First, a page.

Original U.S. Civil War Joslyn Firearms Co. M1864 Saddle Ring Carbine Serial 5664 - dated 1864
Original Item: One Only. This is a real find, and is the first example of Joslyn System firearm that we have had! Benjamin Franklin Joslyn was known as one of the most interesting gun designers during the U.S. Civil War, and he developed a series of breech-loading firearms, which were incremental improvements over each previous design. One of the last of these was the Model 1864 Carbine, which had all of the improvements developed over the years.
The example we have is in fine condition, with all parts intact and in good shape, bearing serial number 5664 on the breech block and receiver tang. The wood finish is excellent, an there are still two inspectors cartouches right above the saddle ring. There is some damage to the wood around the breech, and there is a repaired crack running straight through the stock where the tang screw is.
The metal components still show some of the original finish, with the rest faded to a worn blued patina. The bore is in very good condition, with clear lands and grooves, and a partly bright finish. There is only a few spots of corrosion and light wear.
Marked on the Lock Plate:
JOSLYN FIRE ARMS Co.
The rear of the swiveling breech block is marked:
B.F. JOSLYN’S PATENT
OCTOBER 8TH 1861
JUNE 24th 1862
This is a great example of a rare and historical civil war carbine, and would be a great addition to any collection.
History of the Joslyn Rifle:
In 1855, Joslyn designed the first of his breech-loading carbines, which had an elongated breech block that reached down to the wrist of the rifle. After successful tests, the U.S. Army ordered 50 of these rifles in 1857 in .54 caliber. The Army quickly lost interest in the rifle, but in 1858 the U.S. Navy ordered 500 of these in .58 caliber. Production problems resulted in only 150 to 200 of these rifles being delivered in 1861.
Subsequently Joslyn designed a modified version in 1861 using a metal rimfire cartridge, as opposed to the paper combustible cartridges used before. More importantly, the model 1961 introduced a laterally hinged block called the "cap" which enveloped the standing breech and could be swung open to the left when the locking catch was released. This was a vast improvement over the previous breech design.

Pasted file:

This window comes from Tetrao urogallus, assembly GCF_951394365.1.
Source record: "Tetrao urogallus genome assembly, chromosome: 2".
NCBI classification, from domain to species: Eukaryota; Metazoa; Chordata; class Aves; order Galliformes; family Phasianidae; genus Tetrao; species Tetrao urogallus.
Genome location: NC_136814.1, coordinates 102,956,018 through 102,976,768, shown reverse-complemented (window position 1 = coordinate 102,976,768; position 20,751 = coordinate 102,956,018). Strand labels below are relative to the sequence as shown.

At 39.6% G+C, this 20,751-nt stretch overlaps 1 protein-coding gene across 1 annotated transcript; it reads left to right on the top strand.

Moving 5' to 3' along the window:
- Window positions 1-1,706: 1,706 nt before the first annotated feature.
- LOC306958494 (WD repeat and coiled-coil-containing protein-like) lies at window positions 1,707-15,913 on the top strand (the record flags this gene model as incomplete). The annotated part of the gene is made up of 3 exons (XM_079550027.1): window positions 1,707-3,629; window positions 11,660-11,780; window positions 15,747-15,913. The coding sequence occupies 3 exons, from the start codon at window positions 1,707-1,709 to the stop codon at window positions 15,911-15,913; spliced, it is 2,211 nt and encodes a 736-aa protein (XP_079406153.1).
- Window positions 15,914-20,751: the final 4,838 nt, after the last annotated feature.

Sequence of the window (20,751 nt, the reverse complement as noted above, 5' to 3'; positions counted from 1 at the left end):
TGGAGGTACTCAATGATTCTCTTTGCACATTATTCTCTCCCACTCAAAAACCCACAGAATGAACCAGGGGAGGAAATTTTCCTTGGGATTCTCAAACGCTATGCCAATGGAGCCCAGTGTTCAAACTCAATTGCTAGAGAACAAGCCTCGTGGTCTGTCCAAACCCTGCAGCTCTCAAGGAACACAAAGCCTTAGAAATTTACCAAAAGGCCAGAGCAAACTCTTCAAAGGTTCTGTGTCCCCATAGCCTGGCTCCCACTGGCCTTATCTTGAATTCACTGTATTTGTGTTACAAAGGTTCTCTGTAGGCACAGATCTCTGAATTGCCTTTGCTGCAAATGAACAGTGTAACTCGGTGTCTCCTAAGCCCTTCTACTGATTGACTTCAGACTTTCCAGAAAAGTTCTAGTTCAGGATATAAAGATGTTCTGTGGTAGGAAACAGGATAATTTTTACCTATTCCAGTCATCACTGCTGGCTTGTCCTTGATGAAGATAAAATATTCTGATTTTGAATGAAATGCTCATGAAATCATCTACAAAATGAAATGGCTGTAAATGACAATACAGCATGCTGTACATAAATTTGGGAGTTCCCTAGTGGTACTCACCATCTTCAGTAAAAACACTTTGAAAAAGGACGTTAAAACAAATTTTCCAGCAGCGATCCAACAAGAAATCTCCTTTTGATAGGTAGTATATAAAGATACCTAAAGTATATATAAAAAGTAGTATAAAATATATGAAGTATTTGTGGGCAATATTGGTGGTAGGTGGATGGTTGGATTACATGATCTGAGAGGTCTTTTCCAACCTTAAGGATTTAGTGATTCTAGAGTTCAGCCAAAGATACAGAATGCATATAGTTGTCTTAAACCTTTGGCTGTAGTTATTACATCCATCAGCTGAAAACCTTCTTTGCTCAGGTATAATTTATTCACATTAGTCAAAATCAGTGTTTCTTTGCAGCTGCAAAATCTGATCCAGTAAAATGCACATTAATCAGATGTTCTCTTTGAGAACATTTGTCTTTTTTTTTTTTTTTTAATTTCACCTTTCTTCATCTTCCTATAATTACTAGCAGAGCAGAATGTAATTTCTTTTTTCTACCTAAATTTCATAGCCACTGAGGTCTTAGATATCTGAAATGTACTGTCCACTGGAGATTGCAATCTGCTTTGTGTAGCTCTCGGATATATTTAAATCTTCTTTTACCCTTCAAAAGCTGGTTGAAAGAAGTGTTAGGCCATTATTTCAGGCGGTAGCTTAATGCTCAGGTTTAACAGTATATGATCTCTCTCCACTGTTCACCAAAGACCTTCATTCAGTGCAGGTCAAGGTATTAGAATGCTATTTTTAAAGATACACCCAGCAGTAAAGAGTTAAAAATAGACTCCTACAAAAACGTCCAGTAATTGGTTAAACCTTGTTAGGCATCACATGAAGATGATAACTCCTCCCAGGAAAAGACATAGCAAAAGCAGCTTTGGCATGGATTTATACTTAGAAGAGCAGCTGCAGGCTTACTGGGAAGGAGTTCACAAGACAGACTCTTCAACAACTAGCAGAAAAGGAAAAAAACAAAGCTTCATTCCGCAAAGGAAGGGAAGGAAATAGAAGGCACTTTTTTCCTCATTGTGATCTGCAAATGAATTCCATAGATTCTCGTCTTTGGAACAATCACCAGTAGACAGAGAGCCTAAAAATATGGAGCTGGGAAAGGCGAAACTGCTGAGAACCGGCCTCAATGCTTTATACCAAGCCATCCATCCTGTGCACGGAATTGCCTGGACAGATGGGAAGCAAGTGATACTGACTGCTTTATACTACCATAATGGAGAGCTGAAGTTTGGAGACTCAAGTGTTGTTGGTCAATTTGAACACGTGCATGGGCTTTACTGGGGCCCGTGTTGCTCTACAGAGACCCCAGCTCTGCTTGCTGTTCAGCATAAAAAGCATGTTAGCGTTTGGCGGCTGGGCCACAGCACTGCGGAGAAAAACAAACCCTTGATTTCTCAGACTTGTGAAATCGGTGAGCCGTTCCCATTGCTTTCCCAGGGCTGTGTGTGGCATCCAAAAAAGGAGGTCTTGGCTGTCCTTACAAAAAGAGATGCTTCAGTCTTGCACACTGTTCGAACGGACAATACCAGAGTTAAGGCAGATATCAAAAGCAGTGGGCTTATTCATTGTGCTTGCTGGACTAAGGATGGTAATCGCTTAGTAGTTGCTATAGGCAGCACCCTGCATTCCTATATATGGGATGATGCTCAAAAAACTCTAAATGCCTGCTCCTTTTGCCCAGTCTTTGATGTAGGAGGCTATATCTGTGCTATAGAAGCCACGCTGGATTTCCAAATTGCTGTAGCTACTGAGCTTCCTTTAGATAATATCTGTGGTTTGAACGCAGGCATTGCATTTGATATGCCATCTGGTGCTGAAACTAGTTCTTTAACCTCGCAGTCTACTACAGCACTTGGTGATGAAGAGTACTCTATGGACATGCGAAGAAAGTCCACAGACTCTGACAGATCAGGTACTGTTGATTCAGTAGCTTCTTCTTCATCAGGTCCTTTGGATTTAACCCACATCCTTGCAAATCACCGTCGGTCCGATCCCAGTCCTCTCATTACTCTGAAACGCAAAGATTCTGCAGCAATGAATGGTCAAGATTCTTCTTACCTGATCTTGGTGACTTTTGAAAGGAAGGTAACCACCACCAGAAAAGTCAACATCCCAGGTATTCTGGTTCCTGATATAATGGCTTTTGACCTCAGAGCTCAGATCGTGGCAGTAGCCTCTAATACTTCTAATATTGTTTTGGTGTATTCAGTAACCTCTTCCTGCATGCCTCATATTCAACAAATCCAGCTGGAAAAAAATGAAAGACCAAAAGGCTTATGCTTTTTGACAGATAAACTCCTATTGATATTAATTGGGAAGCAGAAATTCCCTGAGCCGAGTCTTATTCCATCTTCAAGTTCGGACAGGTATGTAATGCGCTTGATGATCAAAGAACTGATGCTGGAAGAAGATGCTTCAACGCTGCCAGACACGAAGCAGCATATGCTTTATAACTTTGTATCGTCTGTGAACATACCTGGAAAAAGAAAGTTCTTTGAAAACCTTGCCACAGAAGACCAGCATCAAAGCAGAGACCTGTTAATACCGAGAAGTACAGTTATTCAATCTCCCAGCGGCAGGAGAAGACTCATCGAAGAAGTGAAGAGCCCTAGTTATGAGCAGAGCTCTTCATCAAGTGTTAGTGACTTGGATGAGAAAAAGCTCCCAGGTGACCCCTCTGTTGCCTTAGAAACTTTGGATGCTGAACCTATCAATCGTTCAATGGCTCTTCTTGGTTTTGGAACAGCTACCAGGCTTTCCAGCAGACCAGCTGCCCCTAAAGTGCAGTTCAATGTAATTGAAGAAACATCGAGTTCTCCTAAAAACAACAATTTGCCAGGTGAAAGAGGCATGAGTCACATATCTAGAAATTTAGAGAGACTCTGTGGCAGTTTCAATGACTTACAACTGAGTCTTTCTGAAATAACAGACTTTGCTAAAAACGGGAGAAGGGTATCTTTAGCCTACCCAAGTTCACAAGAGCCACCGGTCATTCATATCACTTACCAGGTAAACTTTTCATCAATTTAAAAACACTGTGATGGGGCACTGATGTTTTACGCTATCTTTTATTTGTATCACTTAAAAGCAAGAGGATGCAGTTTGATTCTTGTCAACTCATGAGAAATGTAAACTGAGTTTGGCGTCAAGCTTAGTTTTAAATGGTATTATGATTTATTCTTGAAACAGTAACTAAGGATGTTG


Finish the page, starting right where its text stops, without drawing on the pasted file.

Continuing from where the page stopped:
This design was further refined in 1862 with the addition of cam surfaces which improved the cartridge seating and extraction. The Model 1861 was chambered for the Spencer .56-56 rimfire cartridge, and the improved Model 1862 used the Spencer .56-52 rimfire cartridge.
The Federal Ordnance Department ordered 860 of these carbines, which were delivered in 1862. Most went to units from Ohio. In 1862, Joslyn received an order for 20,000 carbines. Delivery on these weapons started in 1863, but by the time the Civil War came to an end only about half of these had been delivered.
The Model 1864 Carbine featured many small improvements and refinements to the Model 1862 design, and could fire either the Spencer .56-52 cartridge or a .54 caliber cartridge made by Joslyn.
In 1865, Joslyn submitted two carbine designs for trial, both based on the Model 1864 carbine. Despite the difficulties between Joslyn and the U.S. Government, an order was placed for 5,000 of these weapons. Springfield Armory produced approximately 3,000 Joslyn rifles before hostilities ended.
After the war ended, the U.S. Government canceled all remaining contracts, claiming that the rifles failed to meet specifications. Litigation related to these contracts persisted for many years after the war ended. Sadly this has resulted in the Joslyn firearms company being known more for their litigation than for the actual firearms they produced.
Years of Manufacture: mid 1864
Ammunition Type: Rimfire Cartridge
Barrel Length: 22 inches
Overall Length: 39 inches
Action: Rotating Breech with Manual Hammer
Feed System: Single Shot
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